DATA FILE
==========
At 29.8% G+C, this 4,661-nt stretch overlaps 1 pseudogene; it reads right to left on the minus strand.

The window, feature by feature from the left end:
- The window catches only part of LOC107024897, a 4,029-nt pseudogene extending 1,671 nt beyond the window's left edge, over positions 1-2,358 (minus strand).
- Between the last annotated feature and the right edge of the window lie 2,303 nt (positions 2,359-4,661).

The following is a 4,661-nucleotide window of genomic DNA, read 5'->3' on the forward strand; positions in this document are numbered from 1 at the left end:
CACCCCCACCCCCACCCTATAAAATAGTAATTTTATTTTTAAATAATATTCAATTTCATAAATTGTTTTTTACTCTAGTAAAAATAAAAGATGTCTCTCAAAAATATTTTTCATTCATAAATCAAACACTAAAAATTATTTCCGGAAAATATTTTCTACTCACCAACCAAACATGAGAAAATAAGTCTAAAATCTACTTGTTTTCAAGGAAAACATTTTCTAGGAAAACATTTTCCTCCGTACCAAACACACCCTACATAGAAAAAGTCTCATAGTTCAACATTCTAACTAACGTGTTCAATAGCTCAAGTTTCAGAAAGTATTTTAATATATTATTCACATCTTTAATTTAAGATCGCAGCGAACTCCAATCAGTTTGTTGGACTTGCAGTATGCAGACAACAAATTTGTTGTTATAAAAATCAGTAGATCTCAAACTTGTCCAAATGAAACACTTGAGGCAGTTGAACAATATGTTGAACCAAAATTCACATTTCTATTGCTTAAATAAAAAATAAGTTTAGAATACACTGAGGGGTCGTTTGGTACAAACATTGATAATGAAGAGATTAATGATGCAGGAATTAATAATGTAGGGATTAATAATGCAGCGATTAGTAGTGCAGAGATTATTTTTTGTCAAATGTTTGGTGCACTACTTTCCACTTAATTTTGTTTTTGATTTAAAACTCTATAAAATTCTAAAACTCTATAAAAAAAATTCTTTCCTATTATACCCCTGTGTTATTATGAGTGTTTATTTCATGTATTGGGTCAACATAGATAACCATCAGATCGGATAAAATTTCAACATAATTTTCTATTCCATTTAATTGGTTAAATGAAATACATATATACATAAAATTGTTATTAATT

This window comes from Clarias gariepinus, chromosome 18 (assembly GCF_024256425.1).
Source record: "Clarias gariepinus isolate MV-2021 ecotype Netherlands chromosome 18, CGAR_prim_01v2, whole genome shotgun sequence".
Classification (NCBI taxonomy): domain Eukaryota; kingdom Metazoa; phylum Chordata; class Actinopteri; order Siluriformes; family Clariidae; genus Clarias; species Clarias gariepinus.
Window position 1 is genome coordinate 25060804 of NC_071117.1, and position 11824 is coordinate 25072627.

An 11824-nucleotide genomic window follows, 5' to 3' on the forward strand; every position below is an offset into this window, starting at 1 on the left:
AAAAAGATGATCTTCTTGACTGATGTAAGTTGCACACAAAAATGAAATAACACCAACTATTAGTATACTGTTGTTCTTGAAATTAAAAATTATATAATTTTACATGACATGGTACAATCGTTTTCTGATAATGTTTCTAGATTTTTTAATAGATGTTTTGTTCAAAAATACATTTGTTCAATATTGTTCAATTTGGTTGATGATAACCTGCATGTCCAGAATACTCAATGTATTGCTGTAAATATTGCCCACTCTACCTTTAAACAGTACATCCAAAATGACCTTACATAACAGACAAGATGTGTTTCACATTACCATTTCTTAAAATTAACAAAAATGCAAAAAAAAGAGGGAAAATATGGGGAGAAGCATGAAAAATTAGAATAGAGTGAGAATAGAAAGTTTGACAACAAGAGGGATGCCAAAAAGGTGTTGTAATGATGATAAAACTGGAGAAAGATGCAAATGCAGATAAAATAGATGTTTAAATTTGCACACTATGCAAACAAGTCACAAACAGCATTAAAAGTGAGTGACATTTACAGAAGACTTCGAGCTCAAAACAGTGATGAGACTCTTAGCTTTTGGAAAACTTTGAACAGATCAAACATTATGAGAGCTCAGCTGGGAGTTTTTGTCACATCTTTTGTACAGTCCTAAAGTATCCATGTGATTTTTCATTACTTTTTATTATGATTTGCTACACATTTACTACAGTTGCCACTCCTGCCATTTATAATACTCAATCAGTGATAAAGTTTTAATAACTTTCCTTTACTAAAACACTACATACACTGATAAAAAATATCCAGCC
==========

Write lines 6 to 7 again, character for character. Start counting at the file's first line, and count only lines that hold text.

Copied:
CACCCCCACCCCCACCCTATAAAATAGTAATTTTATTTTTAAATAATATTCAATTTCATAAATTGTTTTTTACTCTAGTAAAAATAAAAGATGTCTCTCAAAAATATTTTTCATTCATAAATCAAACACTAAAAATTATTTCCGGAAAATATTTTCTACTCACCAACCAAACATGAGAAAATAAGTCTAAAATCTACTTGTTTTCAAGGAAAACATTTTCTAGGAAAACATTTTCCTCCGTACCAAACACACCCTACATAGAAAAAGTCTCATAGTTCAACATTCTAACTAACGTGTTCAATAGCTCAAGTTTCAGAAAGTATTTTAATATATTATTCACATCTTTAATTTAAGATCGCAGCGAACTCCAATCAGTTTGTTGGACTTGCAGTATGCAGACAACAAATTTGTTGTTATAAAAATCAGTAGATCTCAAACTTGTCCAAATGAAACACTTGAGGCAGTTGAACAATATGTTGAACCAAAATTCACATTTCTATTGCTTAAATAAAAAATAAGTTTAGAATACACTGAGGGGTCGTTTGGTACAAACATTGATAATGAAGAGATTAATGATGCAGGAATTAATAATGTAGGGATTAATAATGCAGCGATTAGTAGTGCAGAGATTATTTTTTGTCAAATGTTTGGTGCACTACTTTCCACTTAATTTTGTTTTTGATTTAAAACTCTATAAAATTCTAAAACTCTATAAAAAAAATTCTTTCCTATTATACCCCTGTGTTATTATGAGTGTTTATTTCATGTATTGGGTCAACATAGATAACCATCAGATCGGATAAAATTTCAACATAATTTTCTATTCCATTTAATTGGTTAAATGAAATACATATATACATAAAATTGTTATTAATT

This window comes from Clarias gariepinus, chromosome 18 (assembly GCF_024256425.1).